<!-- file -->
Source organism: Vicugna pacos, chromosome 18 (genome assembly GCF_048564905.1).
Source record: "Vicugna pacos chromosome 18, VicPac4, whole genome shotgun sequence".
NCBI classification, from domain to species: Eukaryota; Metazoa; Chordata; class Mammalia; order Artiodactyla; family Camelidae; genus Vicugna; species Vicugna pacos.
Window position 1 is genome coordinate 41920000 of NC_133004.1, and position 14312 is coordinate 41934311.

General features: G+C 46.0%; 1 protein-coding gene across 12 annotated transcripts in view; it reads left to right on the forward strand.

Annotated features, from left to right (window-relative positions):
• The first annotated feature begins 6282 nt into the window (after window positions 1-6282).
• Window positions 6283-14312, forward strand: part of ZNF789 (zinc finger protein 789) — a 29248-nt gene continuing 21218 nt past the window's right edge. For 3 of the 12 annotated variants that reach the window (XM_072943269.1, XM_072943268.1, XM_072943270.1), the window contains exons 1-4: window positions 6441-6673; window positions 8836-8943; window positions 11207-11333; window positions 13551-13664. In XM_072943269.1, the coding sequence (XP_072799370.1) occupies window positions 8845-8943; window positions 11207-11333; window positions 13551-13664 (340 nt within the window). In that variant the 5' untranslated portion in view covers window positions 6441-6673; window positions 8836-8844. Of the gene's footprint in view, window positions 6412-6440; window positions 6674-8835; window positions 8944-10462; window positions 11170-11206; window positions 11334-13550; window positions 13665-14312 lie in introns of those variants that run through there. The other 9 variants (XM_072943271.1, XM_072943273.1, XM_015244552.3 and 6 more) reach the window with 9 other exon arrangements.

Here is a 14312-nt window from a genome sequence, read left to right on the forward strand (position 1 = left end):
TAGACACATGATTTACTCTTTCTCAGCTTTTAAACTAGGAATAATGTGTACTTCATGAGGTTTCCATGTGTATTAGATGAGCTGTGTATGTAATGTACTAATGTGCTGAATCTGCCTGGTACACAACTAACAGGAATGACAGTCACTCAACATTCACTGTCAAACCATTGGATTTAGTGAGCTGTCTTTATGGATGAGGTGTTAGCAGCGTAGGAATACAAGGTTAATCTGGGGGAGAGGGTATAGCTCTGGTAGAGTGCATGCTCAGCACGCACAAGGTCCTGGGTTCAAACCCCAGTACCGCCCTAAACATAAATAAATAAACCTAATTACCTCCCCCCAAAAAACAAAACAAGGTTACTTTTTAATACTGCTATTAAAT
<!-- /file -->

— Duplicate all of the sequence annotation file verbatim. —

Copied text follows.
Source organism: Vicugna pacos, chromosome 18 (genome assembly GCF_048564905.1).
Source record: "Vicugna pacos chromosome 18, VicPac4, whole genome shotgun sequence".
NCBI classification, from domain to species: Eukaryota; Metazoa; Chordata; class Mammalia; order Artiodactyla; family Camelidae; genus Vicugna; species Vicugna pacos.
Window position 1 is genome coordinate 41920000 of NC_133004.1, and position 14312 is coordinate 41934311.

General features: G+C 46.0%; 1 protein-coding gene across 12 annotated transcripts in view; it reads left to right on the forward strand.

Annotated features, from left to right (window-relative positions):
• The first annotated feature begins 6282 nt into the window (after window positions 1-6282).
• Window positions 6283-14312, forward strand: part of ZNF789 (zinc finger protein 789) — a 29248-nt gene continuing 21218 nt past the window's right edge. For 3 of the 12 annotated variants that reach the window (XM_072943269.1, XM_072943268.1, XM_072943270.1), the window contains exons 1-4: window positions 6441-6673; window positions 8836-8943; window positions 11207-11333; window positions 13551-13664. In XM_072943269.1, the coding sequence (XP_072799370.1) occupies window positions 8845-8943; window positions 11207-11333; window positions 13551-13664 (340 nt within the window). In that variant the 5' untranslated portion in view covers window positions 6441-6673; window positions 8836-8844. Of the gene's footprint in view, window positions 6412-6440; window positions 6674-8835; window positions 8944-10462; window positions 11170-11206; window positions 11334-13550; window positions 13665-14312 lie in introns of those variants that run through there. The other 9 variants (XM_072943271.1, XM_072943273.1, XM_015244552.3 and 6 more) reach the window with 9 other exon arrangements.

Here is a 14312-nt window from a genome sequence, read left to right on the forward strand (position 1 = left end):
TAGACACATGATTTACTCTTTCTCAGCTTTTAAACTAGGAATAATGTGTACTTCATGAGGTTTCCATGTGTATTAGATGAGCTGTGTATGTAATGTACTAATGTGCTGAATCTGCCTGGTACACAACTAACAGGAATGACAGTCACTCAACATTCACTGTCAAACCATTGGATTTAGTGAGCTGTCTTTATGGATGAGGTGTTAGCAGCGTAGGAATACAAGGTTAATCTGGGGGAGAGGGTATAGCTCTGGTAGAGTGCATGCTCAGCACGCACAAGGTCCTGGGTTCAAACCCCAGTACCGCCCTAAACATAAATAAATAAACCTAATTACCTCCCCCCAAAAAACAAAACAAGGTTACTTTTTAATACTGCTATTAAAT